in the bamboo forest. Caterpillars of many satyrine species of Lethe Hübner, 1819 and
Neope, Moore, 1866 as well as Stichophthalma howqua Westwood, 1851 (Nymphalidae),
feed on bamboo and grass (Gramineae) (Igarashi & Fukuda 1997–2000). Satyrinae’s
close relationship with monocotyledonous plants very likely explains their dominance
within the bamboo forest, although host plant associations within the Satyrinae are
complicated (Singer & Ehrlich 1991, Barlow et al. 2008).
The high diversity of the open road within forest site suggests butterfly communities
in closed-canopy natural forest may harbor fewer species than forest gaps (Spitzer
et al.1997, Hill et al. 2001, Pryke et al. 2012). More recently, a study of butterfly
communities in the area of Tam Dao from 2002 to 2004 corroborated this observation;
butterfly diversity at the forest edge was higher than the diversity of the secondary forest
and (Vu 2009). The natural closed forest supported R. crisilda, S. howqua, and Neope
muirheadi C. & R. Felder, 1862 (Nymphalidae) as the most abundant species such
that these forest species are indicators of natural closed forest (Vu 2007). These three
species made up the majority of butterfly individuals found in the natural closed forest
in a previous study of the same site in Tam Dao studied here (57% of all individuals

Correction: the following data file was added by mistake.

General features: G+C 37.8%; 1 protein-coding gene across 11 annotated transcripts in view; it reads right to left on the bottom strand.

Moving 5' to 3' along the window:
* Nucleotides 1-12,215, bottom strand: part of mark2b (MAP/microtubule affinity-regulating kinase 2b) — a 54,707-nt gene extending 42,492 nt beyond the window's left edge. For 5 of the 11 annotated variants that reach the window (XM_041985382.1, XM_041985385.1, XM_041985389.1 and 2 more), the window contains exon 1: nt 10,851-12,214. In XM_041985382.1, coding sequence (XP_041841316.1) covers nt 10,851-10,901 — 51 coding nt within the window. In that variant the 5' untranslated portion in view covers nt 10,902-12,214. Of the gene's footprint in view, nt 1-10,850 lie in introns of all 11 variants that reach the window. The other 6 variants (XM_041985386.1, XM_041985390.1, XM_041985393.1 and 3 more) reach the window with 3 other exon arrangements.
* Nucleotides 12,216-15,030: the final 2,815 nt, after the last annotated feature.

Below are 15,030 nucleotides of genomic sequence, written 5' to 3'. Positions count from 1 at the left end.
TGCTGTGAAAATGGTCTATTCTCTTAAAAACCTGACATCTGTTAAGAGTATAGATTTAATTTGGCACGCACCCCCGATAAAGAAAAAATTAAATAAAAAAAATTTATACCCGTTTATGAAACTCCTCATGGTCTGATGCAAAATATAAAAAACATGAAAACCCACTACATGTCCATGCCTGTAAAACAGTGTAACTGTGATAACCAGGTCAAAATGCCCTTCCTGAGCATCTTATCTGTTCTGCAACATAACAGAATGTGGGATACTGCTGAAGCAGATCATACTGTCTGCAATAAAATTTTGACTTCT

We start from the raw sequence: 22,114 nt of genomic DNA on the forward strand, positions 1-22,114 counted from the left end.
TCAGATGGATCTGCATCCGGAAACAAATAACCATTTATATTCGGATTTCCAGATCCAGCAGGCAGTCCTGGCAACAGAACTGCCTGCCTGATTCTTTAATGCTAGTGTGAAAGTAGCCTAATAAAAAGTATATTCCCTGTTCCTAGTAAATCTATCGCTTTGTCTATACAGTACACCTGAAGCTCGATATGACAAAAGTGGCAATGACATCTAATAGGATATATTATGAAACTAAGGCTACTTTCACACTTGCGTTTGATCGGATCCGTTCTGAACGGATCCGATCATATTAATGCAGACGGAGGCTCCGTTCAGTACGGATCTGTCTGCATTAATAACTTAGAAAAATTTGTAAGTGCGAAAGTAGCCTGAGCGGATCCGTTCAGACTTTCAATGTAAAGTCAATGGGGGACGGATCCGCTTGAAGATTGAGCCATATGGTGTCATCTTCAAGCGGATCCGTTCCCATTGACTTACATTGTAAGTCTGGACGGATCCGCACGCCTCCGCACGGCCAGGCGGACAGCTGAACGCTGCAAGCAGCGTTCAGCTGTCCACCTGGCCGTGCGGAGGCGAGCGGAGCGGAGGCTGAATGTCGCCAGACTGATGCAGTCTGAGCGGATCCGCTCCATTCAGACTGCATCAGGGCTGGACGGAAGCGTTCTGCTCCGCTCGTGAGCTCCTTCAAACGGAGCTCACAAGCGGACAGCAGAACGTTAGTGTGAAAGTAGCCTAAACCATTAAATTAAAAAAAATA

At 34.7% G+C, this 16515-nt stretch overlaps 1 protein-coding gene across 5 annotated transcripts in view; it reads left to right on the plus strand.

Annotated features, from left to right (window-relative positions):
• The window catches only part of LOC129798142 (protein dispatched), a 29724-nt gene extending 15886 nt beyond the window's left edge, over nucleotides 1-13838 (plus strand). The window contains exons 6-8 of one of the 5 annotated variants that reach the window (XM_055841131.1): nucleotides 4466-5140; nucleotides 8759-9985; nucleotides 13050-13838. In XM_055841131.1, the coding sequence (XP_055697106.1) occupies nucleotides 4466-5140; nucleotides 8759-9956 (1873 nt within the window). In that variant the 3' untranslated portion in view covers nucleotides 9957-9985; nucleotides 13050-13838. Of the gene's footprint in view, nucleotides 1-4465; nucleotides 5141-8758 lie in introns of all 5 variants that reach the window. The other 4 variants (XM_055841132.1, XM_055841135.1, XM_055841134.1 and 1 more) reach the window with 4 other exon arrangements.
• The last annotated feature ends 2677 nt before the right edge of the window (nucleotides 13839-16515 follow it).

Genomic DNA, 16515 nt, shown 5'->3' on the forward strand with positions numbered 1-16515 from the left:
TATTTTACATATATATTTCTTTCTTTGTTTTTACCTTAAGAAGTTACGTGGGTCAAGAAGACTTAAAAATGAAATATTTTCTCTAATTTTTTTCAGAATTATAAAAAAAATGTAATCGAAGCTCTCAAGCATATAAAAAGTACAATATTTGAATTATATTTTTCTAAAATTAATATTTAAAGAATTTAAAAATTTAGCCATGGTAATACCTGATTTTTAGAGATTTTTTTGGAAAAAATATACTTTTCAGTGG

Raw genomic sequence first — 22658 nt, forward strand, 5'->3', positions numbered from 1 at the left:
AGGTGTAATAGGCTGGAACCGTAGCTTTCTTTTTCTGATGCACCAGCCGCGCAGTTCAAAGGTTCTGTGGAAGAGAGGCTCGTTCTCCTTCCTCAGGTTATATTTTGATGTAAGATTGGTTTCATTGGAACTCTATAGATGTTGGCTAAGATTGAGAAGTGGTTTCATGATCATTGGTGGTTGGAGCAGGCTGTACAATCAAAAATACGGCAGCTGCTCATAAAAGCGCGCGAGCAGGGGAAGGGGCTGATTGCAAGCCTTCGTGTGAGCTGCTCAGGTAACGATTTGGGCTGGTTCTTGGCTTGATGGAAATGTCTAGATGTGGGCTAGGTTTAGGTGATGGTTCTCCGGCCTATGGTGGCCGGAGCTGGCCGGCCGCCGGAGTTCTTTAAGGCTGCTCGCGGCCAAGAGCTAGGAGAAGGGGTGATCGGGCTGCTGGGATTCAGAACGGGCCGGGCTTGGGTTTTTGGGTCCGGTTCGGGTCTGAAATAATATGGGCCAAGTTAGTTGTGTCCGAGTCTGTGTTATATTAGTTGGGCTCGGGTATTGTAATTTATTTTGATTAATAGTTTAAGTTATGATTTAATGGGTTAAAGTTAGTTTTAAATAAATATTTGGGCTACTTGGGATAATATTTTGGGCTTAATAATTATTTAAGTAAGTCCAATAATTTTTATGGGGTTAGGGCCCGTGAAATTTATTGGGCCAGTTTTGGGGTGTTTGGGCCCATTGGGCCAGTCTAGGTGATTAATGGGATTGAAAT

in the natural closed forest) (Vu 2009). However, these species are relatively rare in the
open road within forest transect (62 individuals, constituting 3.3% of all individuals in
the open road transect). Instead, the most abundant butterfly species are open habitat-
associated species such as C. biblis, Euploea mulciber Cramer, 1777 (Nymphalidae),
and Catopsilia pomona Fabricius, 1775 (Pieridae) which are attracted to shrubs and
flowers growing on the roadsides. These species made up 35.3% of individuals of the
open road in forest transect.
The species composition and abundance of the bamboo forest butterfly community is
dissimilar to the open road and secondary forest transects. Six of the 41 total species in
the bamboo forest were unique to that transect. We also found 13 species recorded
in the bamboo forest that were not found in the open road and eight species recorded
in the bamboo forest not found in the secondary forest. While the communities of the